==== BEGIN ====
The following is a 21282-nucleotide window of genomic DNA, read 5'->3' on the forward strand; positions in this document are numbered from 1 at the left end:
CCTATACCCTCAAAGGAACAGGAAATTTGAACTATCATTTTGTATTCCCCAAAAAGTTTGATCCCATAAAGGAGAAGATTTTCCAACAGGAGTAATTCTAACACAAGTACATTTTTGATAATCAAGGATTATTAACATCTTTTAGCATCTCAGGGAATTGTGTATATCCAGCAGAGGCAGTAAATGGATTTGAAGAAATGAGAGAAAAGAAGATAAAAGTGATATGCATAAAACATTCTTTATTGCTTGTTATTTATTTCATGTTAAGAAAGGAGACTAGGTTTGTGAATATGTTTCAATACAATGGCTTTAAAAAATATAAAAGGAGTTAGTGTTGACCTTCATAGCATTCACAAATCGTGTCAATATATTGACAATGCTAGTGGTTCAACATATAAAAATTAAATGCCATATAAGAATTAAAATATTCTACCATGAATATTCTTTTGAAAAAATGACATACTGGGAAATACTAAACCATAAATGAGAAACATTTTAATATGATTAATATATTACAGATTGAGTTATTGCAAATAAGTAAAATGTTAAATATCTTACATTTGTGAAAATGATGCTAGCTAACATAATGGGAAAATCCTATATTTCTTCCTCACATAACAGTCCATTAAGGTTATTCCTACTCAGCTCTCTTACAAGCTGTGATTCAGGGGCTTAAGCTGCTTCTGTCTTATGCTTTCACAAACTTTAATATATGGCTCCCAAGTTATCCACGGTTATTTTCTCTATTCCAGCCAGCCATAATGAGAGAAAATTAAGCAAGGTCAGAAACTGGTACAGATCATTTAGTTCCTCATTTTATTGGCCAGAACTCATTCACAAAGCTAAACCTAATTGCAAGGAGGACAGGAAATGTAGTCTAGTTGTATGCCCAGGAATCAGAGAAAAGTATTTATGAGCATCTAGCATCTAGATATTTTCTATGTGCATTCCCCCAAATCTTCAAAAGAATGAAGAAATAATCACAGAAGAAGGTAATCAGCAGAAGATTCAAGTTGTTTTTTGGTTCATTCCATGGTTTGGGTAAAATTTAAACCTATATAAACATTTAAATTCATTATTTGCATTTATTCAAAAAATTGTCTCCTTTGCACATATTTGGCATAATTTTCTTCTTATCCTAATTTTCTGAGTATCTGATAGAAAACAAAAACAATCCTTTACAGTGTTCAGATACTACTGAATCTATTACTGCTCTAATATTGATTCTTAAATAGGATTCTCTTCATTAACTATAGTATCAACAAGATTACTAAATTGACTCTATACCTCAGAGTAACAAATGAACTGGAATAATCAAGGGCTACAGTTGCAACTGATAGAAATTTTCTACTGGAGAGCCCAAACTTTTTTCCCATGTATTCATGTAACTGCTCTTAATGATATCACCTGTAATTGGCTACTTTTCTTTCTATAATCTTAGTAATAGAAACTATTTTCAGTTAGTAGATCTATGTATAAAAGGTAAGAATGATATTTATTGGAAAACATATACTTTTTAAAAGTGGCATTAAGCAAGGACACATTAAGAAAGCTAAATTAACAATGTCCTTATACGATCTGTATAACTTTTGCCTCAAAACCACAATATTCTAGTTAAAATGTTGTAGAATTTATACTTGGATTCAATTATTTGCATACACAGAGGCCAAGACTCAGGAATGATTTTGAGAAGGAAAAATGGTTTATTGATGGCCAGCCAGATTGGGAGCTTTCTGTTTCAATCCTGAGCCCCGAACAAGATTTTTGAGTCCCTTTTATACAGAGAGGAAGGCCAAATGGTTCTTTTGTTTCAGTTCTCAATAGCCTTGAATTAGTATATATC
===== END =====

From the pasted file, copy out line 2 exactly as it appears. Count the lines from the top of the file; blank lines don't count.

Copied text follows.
CCTATACCCTCAAAGGAACAGGAAATTTGAACTATCATTTTGTATTCCCCAAAAAGTTTGATCCCATAAAGGAGAAGATTTTCCAACAGGAGTAATTCTAACACAAGTACATTTTTGATAATCAAGGATTATTAACATCTTTTAGCATCTCAGGGAATTGTGTATATCCAGCAGAGGCAGTAAATGGATTTGAAGAAATGAGAGAAAAGAAGATAAAAGTGATATGCATAAAACATTCTTTATTGCTTGTTATTTATTTCATGTTAAGAAAGGAGACTAGGTTTGTGAATATGTTTCAATACAATGGCTTTAAAAAATATAAAAGGAGTTAGTGTTGACCTTCATAGCATTCACAAATCGTGTCAATATATTGACAATGCTAGTGGTTCAACATATAAAAATTAAATGCCATATAAGAATTAAAATATTCTACCATGAATATTCTTTTGAAAAAATGACATACTGGGAAATACTAAACCATAAATGAGAAACATTTTAATATGATTAATATATTACAGATTGAGTTATTGCAAATAAGTAAAATGTTAAATATCTTACATTTGTGAAAATGATGCTAGCTAACATAATGGGAAAATCCTATATTTCTTCCTCACATAACAGTCCATTAAGGTTATTCCTACTCAGCTCTCTTACAAGCTGTGATTCAGGGGCTTAAGCTGCTTCTGTCTTATGCTTTCACAAACTTTAATATATGGCTCCCAAGTTATCCACGGTTATTTTCTCTATTCCAGCCAGCCATAATGAGAGAAAATTAAGCAAGGTCAGAAACTGGTACAGATCATTTAGTTCCTCATTTTATTGGCCAGAACTCATTCACAAAGCTAAACCTAATTGCAAGGAGGACAGGAAATGTAGTCTAGTTGTATGCCCAGGAATCAGAGAAAAGTATTTATGAGCATCTAGCATCTAGATATTTTCTATGTGCATTCCCCCAAATCTTCAAAAGAATGAAGAAATAATCACAGAAGAAGGTAATCAGCAGAAGATTCAAGTTGTTTTTTGGTTCATTCCATGGTTTGGGTAAAATTTAAACCTATATAAACATTTAAATTCATTATTTGCATTTATTCAAAAAATTGTCTCCTTTGCACATATTTGGCATAATTTTCTTCTTATCCTAATTTTCTGAGTATCTGATAGAAAACAAAAACAATCCTTTACAGTGTTCAGATACTACTGAATCTATTACTGCTCTAATATTGATTCTTAAATAGGATTCTCTTCATTAACTATAGTATCAACAAGATTACTAAATTGACTCTATACCTCAGAGTAACAAATGAACTGGAATAATCAAGGGCTACAGTTGCAACTGATAGAAATTTTCTACTGGAGAGCCCAAACTTTTTTCCCATGTATTCATGTAACTGCTCTTAATGATATCACCTGTAATTGGCTACTTTTCTTTCTATAATCTTAGTAATAGAAACTATTTTCAGTTAGTAGATCTATGTATAAAAGGTAAGAATGATATTTATTGGAAAACATATACTTTTTAAAAGTGGCATTAAGCAAGGACACATTAAGAAAGCTAAATTAACAATGTCCTTATACGATCTGTATAACTTTTGCCTCAAAACCACAATATTCTAGTTAAAATGTTGTAGAATTTATACTTGGATTCAATTATTTGCATACACAGAGGCCAAGACTCAGGAATGATTTTGAGAAGGAAAAATGGTTTATTGATGGCCAGCCAGATTGGGAGCTTTCTGTTTCAATCCTGAGCCCCGAACAAGATTTTTGAGTCCCTTTTATACAGAGAGGAAGGCCAAATGGTTCTTTTGTTTCAGTTCTCAATAGCCTTGAATTAGTATATATC